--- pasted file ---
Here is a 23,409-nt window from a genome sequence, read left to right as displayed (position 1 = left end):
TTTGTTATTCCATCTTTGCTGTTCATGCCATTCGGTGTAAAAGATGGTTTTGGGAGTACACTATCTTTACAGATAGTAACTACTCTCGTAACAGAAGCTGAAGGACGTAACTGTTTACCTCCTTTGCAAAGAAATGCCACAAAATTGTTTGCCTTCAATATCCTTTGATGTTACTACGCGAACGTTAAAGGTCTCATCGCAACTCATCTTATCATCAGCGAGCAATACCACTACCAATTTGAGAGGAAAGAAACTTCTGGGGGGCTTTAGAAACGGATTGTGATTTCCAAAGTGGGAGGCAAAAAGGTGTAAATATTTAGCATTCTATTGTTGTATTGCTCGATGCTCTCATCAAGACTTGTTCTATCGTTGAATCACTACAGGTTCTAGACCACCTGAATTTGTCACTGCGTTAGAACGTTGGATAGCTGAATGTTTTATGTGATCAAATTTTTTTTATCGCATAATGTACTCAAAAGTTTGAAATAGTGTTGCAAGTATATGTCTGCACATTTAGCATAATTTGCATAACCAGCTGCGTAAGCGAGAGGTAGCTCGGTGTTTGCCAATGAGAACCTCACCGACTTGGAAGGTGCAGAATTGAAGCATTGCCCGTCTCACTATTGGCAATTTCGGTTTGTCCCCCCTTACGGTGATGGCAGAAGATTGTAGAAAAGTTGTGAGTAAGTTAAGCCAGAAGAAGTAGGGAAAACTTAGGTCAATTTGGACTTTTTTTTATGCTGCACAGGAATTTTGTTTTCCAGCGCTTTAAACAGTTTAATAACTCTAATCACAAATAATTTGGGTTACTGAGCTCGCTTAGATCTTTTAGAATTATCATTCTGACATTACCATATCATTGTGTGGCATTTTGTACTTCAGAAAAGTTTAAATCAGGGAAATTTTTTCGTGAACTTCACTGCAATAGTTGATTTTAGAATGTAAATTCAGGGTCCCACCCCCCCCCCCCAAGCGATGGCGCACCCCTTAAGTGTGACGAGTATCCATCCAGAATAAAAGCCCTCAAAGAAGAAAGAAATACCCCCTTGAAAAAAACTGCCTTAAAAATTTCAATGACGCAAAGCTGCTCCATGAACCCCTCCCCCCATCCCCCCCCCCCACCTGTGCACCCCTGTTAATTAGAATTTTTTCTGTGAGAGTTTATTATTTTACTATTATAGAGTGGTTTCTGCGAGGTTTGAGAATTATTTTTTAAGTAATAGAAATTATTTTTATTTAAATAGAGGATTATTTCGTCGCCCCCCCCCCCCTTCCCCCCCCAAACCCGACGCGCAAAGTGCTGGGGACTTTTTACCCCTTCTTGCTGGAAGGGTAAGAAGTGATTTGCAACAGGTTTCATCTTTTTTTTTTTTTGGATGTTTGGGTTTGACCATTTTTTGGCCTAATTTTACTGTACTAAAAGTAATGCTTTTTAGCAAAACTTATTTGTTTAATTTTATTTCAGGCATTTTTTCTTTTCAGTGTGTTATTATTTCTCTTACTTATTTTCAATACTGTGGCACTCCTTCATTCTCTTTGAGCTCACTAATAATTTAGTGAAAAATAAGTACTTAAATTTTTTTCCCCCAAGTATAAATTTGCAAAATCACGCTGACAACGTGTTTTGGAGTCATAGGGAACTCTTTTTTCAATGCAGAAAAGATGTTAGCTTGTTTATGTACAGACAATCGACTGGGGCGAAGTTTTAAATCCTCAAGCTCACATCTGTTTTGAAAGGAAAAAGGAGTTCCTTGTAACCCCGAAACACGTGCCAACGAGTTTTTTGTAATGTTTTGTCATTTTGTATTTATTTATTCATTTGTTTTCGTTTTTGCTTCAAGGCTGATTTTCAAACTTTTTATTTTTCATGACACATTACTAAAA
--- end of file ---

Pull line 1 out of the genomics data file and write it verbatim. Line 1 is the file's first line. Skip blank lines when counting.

Here is a 23,409-nt window from a genome sequence, read left to right as displayed (position 1 = left end):